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Tags: bed | bug | weapon | fungus

Natural Weapon Found to Fight Bed Bugs

Tuesday, 27 November 2012 12:59 PM EST

Penn State researchers have discovered what could prove to be a potent new weapon against the scourge of bed bugs striking many major U.S. cities: A natural fungus that kills the bloodthirsty pests within days.
Applying “biopesticides” made from the fungus — known as Beauveria bassiana — to bedding could provide a safer and more effective way than using chemical insecticides to combat the creeping critters.
"They are natural diseases that exist in the environment," said Nina Jenkins, a researcher who detailed the Penn team’s findings on the natural fungus that kills bed bugs in the Journal of Invertebrate Pathology. "They are relatively easy to produce in a lab and stable, so you can use them much like chemical pesticides."
Bed bugs infest thousands of homes and are tough to kill. Increased travel and widespread insecticide resistance have led to a resurgence in the pests throughout North America and Europe. While chemical pesticides can be effective, concerns have been raised about their safety.
That’s why the Penn State entomologists have been looking into “biopesticides” — naturally occurring microorganisms that can be used in place of chemical treatments — as a way to fight blood-sucking bed bugs.
Jenkins said researchers used an airbrush sprayer to apply fungus spore formulations to paper and cotton materials and allowed them to dry at room temperature overnight. Bed bugs were then exposed to the treated surfaces for one hour and monitored. The team found that all of the bed bugs exposed to the biopesticide became infected and died within five days. Most importantly, the infected bed bugs carried the biopesticide back to their hiding places, infecting those that did not go out in search of blood.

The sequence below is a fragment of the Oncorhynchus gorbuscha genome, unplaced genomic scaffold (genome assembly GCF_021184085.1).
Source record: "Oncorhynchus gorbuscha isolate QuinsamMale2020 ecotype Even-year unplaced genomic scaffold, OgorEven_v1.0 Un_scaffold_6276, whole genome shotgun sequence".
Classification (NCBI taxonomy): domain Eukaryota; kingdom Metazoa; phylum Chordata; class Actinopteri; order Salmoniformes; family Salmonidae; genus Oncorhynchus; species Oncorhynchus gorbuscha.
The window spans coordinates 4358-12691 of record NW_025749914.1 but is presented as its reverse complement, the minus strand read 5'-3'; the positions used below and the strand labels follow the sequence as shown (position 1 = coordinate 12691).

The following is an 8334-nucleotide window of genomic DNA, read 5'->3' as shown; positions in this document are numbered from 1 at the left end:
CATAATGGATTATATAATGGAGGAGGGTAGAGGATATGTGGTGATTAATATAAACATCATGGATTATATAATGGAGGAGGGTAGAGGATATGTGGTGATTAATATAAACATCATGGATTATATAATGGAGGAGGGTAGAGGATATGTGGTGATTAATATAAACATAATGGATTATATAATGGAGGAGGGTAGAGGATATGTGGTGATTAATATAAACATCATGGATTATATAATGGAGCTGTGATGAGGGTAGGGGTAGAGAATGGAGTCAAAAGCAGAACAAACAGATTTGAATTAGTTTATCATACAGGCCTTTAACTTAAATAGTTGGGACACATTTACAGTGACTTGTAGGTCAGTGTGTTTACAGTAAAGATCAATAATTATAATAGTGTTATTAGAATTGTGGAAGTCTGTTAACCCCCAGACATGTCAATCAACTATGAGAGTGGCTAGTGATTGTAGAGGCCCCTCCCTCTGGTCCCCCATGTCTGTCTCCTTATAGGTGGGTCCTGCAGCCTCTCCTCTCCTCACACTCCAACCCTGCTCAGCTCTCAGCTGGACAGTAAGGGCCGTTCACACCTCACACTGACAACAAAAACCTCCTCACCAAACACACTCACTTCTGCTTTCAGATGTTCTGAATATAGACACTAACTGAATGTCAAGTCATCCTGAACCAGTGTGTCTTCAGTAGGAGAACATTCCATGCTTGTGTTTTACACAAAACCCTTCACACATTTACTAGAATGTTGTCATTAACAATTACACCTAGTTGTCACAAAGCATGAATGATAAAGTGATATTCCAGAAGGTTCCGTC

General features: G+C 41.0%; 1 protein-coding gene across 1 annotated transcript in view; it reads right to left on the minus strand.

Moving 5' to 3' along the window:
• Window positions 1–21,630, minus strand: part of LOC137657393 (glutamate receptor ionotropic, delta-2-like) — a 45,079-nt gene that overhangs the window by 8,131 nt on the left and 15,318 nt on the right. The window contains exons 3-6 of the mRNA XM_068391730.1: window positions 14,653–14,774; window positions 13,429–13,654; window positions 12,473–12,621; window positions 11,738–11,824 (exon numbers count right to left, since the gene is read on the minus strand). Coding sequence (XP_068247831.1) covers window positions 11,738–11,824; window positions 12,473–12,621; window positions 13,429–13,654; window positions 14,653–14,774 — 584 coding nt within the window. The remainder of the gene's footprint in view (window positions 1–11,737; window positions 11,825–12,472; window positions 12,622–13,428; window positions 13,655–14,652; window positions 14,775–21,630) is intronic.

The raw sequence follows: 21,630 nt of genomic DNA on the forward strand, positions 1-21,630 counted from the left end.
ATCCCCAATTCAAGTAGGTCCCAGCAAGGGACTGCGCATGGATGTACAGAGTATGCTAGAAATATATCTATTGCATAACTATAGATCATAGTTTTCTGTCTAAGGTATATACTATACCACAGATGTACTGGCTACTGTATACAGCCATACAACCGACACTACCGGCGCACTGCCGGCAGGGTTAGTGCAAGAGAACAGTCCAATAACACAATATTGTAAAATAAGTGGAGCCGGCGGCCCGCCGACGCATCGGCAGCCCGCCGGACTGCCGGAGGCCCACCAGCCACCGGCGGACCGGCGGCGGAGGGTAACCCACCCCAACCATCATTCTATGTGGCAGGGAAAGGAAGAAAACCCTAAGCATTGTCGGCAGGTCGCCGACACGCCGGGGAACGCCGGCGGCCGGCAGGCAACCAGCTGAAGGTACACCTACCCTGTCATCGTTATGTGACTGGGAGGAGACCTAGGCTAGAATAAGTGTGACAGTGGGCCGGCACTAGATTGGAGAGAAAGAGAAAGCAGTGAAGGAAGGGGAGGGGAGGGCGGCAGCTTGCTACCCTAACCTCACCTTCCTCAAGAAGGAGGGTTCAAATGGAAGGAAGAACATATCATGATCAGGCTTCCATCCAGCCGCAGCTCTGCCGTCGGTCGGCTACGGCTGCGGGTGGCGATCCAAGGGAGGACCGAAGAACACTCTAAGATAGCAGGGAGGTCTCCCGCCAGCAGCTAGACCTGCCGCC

"The fungal spores were transferred from the exposed bug to their unexposed companions, and we observed almost a 100 percent infection,” Jenkins said. “So they don't even need to be directly exposed, and that's something chemicals cannot do."
This is a key finding, she noted, because bed bugs don’t only live in beds.
"They hide behind light switches and power sockets and in between the cracks of the baseboard and underneath your carpet," she said.
Researchers now plan to test the effectiveness of the treatment in real-world settings, with the hope their work could soon lead to a commercially available biopesticide.

© HealthDay

Penn State researchers have discovered a natural fungus that kills bloodthirsty bed bugs within days.
Tuesday, 27 November 2012 12:59 PM
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